First Nations have to go to the UN to try to implement their 2014 Supreme Court of Canada title victory, attain jurisdiction, and secure basic human rights. The Trudeau government continues to try to define and implement reconciliation in a purely colonial framework.
The opportunity allowed the chiefs to advocate for the Tsilhqot’in people on the international stage
Chief Joe Alphonse speaks at the United Nations’ Permanent Forum on Indigenous Issues (UNPFII) in New York City Wednesday, May 1. Photo submitted
Representatives from the Tsilhqot’in Nation took centre stage Wednesday in a rare opportunity to speak before the United Nations — and they knocked it out of the park.
“I was taken back by the responses from all the delegates that were in attendance as I (the Tsilhqot’in) got the loudest applause and a standing ovation,” TNG Tribal Chair Chief Joe Alphonse said Thursday, thrilled by the response of the crowd.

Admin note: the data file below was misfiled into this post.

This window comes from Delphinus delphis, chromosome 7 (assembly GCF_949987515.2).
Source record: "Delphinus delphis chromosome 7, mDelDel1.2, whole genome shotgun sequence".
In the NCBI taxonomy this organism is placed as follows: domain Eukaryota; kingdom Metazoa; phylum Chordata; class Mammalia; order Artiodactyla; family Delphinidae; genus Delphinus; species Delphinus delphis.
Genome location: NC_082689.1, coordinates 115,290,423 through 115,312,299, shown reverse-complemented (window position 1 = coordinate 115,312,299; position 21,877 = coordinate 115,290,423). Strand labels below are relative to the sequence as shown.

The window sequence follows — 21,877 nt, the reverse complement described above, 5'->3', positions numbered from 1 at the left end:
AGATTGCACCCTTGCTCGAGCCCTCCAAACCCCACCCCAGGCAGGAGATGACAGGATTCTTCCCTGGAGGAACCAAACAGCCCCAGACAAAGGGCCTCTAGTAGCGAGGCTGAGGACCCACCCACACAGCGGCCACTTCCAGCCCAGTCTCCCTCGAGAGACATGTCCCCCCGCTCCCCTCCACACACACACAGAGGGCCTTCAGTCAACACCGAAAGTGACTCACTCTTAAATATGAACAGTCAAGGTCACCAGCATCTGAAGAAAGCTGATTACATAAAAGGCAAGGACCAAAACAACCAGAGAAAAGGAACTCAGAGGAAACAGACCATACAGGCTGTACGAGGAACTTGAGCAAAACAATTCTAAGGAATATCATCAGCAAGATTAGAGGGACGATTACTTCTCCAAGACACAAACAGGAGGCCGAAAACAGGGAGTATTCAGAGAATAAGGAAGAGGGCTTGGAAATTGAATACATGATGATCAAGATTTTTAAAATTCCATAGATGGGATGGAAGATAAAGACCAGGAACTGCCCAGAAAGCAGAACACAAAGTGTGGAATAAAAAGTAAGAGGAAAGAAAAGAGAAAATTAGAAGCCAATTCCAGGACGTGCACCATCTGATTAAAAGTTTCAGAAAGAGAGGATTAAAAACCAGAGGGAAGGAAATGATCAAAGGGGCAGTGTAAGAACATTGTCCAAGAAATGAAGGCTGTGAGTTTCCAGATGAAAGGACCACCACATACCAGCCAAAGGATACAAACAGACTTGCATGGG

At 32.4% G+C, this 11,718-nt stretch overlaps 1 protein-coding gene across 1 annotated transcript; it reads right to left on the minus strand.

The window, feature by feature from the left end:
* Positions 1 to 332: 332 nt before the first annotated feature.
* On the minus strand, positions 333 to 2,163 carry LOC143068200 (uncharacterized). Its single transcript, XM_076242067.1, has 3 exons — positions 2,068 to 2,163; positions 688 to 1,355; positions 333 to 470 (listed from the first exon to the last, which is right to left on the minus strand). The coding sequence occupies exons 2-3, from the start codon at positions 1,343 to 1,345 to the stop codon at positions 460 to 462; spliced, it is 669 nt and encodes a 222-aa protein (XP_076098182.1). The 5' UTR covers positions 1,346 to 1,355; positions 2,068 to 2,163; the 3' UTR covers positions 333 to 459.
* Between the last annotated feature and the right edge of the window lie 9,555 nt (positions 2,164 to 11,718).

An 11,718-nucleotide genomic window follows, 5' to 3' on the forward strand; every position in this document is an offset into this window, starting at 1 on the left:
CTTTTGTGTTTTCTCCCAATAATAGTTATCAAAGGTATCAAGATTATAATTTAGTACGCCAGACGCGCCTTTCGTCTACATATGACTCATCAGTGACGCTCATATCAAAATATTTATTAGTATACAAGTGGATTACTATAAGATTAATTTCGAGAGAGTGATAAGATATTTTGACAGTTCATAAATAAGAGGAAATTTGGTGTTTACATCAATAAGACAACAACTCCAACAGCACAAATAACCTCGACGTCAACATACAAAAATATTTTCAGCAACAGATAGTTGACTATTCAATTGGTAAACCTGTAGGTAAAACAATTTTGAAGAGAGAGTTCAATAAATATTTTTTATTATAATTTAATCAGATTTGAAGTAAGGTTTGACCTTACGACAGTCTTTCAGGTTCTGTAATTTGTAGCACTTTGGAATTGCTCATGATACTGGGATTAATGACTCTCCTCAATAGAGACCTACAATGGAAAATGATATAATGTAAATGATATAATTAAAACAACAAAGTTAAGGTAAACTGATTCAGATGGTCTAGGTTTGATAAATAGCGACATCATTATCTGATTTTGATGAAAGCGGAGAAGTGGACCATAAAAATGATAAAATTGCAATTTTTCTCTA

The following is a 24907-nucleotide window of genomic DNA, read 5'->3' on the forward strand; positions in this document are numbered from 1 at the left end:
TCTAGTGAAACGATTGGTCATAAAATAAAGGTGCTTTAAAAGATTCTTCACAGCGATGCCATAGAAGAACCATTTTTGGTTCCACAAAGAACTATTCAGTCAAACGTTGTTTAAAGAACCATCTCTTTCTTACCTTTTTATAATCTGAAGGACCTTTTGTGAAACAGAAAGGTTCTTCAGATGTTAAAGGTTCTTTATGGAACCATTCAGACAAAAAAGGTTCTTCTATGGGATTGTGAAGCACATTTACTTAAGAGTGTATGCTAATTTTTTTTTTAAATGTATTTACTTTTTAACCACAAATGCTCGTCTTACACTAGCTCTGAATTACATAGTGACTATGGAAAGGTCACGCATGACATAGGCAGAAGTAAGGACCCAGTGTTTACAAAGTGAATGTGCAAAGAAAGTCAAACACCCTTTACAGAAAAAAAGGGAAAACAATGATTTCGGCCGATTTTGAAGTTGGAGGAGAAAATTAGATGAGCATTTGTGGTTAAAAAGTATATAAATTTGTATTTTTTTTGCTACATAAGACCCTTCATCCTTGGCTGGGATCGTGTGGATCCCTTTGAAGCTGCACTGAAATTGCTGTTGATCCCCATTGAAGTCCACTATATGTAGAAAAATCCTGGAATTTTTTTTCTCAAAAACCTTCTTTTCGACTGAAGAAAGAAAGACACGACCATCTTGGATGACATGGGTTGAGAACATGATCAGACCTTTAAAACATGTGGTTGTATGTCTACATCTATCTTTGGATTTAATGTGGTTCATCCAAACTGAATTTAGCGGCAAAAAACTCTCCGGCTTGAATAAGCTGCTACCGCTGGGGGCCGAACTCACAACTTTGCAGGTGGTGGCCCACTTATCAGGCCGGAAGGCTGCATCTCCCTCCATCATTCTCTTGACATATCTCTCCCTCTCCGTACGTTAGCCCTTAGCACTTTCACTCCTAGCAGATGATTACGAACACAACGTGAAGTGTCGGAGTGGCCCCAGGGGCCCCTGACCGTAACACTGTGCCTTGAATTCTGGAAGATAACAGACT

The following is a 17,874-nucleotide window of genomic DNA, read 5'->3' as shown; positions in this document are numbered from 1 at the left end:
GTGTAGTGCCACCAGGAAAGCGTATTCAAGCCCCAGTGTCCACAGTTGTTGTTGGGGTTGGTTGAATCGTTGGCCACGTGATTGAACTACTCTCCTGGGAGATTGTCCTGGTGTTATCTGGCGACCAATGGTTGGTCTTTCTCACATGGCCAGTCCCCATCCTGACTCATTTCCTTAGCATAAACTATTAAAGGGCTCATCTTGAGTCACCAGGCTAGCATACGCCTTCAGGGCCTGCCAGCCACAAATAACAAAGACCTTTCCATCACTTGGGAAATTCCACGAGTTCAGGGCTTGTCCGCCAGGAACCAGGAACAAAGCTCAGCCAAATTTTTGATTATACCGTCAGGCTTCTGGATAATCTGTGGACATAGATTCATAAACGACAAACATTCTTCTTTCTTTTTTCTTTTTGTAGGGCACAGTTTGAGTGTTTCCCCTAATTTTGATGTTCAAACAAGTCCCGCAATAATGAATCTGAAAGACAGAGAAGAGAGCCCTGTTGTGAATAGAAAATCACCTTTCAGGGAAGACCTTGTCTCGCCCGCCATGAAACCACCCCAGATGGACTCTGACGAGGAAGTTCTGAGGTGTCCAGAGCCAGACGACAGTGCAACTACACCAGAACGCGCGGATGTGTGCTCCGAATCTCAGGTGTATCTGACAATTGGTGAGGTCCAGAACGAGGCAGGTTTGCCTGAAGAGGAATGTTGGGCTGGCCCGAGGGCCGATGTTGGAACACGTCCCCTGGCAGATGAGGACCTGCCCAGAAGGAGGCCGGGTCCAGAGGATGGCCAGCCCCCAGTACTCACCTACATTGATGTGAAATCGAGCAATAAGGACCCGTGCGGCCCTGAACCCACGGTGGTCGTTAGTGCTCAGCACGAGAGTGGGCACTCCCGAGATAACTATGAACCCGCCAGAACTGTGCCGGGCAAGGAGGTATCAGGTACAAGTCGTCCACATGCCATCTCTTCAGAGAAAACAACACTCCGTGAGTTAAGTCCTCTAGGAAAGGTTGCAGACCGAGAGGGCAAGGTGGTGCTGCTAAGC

“Our case gives hope beyond what we could have ever imagined on a world stage.”
Alphonse presented to the Permanent Forum and to hundreds of visiting Indigenous Nations, countries and UN Delegates, speaking about how the Tsilhqot’in War Chiefs of 1864 continue to guide and give strength to the Tsilhqot’in as they seek to implement their 2014 Supreme Court of Canada title victory, and to secure recognition of title and jurisdiction to their Territory.
Alphonse said the chiefs attended the UN to advocate for the Tsilhqot’in people on the international stage, forge alliances and hold the governments accountable for fully implementing their title, jurisdiction and human rights. MORE